LOS ANGELES -- Toyota Motor Corp. agreed to pay $10 million to settle a lawsuit over a fiery San Diego crash last year that claimed four lives and drew national attention to the issue of sudden acceleration in its vehicles.
The automaker's settlement with relatives of California Highway Patrol Officer Mark Saylor and three of his family members was disclosed in September but the amount it paid was not released then.
Toyota and the families had moved to keep the amount secret, but that request was denied by a Superior Court judge Monday. The amount was confirmed Thursday by Larry Willis, an attorney for a Lexus dealership that also is a defendant in the case.
The effort to keep the terms secret was opposed by the Lexus dealer that loaned the ill-fated car to Saylor, as well as by the Los Angeles Times, other media and the Orange County district attorney.
"Toyota and the Saylor and Lastrella families reached a private, amicable settlement through mutual respect and cooperation without the involvement of the courts," the automaker said, "so we are disappointed that the amount of this settlement has now been made public against the express wishes of these families and Toyota."
Attorneys for the families could not be reached immediately for comment.
In exchange for the payment, the families -- Saylor's parents and those of his wife, Cleofe Lastrella, and his brother-in-law, Chris Lastrella -- agreed to drop their lawsuit against the automaker. They had alleged that defects in the 2009 Lexus ES caused it to accelerate out of control before crashing in August 2009, killing all four occupants, including Saylor's daughter, Mahala, 13.
The moments leading up to the crash were captured in a chilling 911 recording that led to the first of a series of safety and quality recalls by Toyota in the past 14 months.
Since then, the automaker has faced a series of federal investigations, recalled millions of vehicles worldwide and been hit with scores of lawsuits in state and federal courts.
The Saylor-Lastrella suit was widely considered the strongest against Toyota, so settling it eliminates the risk of a huge jury verdict. Though a large amount, the terms are well below other personal-injury settlements recorded in California that have reached more than $30 million.
Toyota and the families had asked Los Angeles County Superior Court Judge Anthony J. Mohr to seal the settlement on grounds that it could draw unwanted attention to the victims' families, potentially color the opinion of juries in related cases and risk irreparable damage to the automaker's reputation.
But on Monday, the judge denied that motion, saying that a compelling reason to keep the agreement secret had not been made. He granted the parties 48 hours to seek an appeal. That window closed late Wednesday.
Mohr also gave them until Dec. 30 to withdraw the settlement entirely.
"This case contains allegations against one of the world's largest automakers, and there are a lot of people that drive its cars," Mohr said. "What about their right to know?"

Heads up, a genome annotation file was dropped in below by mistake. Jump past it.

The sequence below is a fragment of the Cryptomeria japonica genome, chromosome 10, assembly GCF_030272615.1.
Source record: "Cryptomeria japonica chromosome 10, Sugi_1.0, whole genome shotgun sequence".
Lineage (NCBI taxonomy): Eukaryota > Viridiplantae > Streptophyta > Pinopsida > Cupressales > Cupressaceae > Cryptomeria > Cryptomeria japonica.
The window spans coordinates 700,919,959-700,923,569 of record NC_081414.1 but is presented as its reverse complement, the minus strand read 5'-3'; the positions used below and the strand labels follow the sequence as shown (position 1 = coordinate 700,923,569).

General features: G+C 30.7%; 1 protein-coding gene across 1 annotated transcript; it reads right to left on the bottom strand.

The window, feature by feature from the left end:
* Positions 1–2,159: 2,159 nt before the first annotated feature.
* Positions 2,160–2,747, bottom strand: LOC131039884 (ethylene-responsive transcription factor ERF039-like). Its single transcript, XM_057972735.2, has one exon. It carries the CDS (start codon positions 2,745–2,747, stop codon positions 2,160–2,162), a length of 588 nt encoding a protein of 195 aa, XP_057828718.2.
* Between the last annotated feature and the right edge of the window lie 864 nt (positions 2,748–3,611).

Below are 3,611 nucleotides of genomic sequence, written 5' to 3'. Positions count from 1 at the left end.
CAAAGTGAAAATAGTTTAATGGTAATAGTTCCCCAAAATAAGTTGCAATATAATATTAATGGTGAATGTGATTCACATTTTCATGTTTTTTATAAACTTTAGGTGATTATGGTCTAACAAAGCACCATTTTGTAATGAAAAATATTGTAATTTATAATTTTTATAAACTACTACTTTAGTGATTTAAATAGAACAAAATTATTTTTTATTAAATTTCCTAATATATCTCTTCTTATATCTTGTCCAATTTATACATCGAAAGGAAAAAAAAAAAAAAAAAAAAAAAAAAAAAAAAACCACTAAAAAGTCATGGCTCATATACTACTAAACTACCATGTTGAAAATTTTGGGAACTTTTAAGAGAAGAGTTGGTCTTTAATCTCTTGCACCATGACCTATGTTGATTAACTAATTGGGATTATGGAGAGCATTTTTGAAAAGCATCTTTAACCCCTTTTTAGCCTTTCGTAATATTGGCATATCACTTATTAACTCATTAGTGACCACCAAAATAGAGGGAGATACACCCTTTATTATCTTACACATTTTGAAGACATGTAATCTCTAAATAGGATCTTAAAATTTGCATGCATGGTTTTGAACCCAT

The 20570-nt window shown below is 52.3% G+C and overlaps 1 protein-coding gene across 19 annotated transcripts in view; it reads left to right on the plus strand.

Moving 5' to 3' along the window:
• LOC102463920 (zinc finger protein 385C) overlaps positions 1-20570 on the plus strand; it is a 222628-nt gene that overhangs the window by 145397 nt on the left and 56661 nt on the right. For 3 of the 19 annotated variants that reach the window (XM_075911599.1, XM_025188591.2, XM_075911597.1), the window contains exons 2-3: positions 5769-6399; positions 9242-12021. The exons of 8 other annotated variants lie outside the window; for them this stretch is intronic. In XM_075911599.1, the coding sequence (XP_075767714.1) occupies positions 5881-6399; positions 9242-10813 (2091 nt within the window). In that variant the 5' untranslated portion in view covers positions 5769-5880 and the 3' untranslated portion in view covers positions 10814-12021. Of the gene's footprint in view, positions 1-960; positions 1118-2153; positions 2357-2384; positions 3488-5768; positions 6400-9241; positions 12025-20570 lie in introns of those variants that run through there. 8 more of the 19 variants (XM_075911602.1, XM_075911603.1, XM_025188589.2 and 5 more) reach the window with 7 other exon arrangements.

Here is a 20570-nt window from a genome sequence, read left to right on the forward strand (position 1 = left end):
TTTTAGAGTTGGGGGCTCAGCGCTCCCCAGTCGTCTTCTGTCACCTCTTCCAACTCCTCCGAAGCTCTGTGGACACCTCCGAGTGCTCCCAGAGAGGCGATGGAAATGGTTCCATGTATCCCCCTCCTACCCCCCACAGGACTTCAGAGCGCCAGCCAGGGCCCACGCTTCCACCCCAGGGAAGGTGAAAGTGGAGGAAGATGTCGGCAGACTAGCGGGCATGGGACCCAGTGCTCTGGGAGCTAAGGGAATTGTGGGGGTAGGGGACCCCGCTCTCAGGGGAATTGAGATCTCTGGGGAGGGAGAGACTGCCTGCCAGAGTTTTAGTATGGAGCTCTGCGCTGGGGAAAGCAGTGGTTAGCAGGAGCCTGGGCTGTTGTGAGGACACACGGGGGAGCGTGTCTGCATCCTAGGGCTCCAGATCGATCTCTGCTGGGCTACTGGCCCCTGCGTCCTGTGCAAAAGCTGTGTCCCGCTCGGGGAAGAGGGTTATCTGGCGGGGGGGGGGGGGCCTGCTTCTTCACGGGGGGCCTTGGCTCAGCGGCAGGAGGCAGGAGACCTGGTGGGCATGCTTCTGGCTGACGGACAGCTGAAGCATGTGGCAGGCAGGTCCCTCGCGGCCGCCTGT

Toyota disagreed with his decision, noting that it was "against the express wishes of Toyota and these families."
Bob Baker Lexus of El Cajon, Calif., which remained a defendant in the case, contended that the size of the settlement had a material effect on its defense.
The Times, other media and Orange County District Attorney Tony Rackauckas joined Baker Lexus in arguing that the settlement should be disclosed, especially since the case was public and the deal was brought before a public court for approval.
"The court's review of the settlement of a public-safety case that has drawn international attention should not be shrouded in secrecy," argued attorney J.P. Jassy, representing the Times, Bloomberg News, The Associated Press and the San Diego Union Tribune. "Public confidence demands openness."
Willis, the lawyer for Bob Baker Lexus, said he had reviewed the settlement as part of the litigation but had been under court order not to discuss the details until now.
He said he waited until Thursday to speak so he could be sure that Toyota had not filed an appeal and had not won a higher court order sealing the information again. He declined to say whether he thought the settlement was fair.
It's unclear whether the settlement would offset a possible verdict against the dealership.
The still-pending lawsuit against the dealership alleged that it was negligent for installing a floor mat from a different vehicle in the Lexus ES, which could have caused the accelerator pedal to become stuck. .
Toyota did not admit or deny liability in settling the case.
Separately, Toyota agreed this week to pay $32.4 million in fines to the U.S. Transportation Department for delaying notifications and recalls related to sudden acceleration and a separate steering issue. Earlier this year, Toyota paid a $16.4 million fine for delaying a recall involving sticking accelerator pedals.
Details of how Toyota's settlement in the Saylor-Lastrella case was to be divided among family members, and how much attorneys would receive, were not contained in the court filing.
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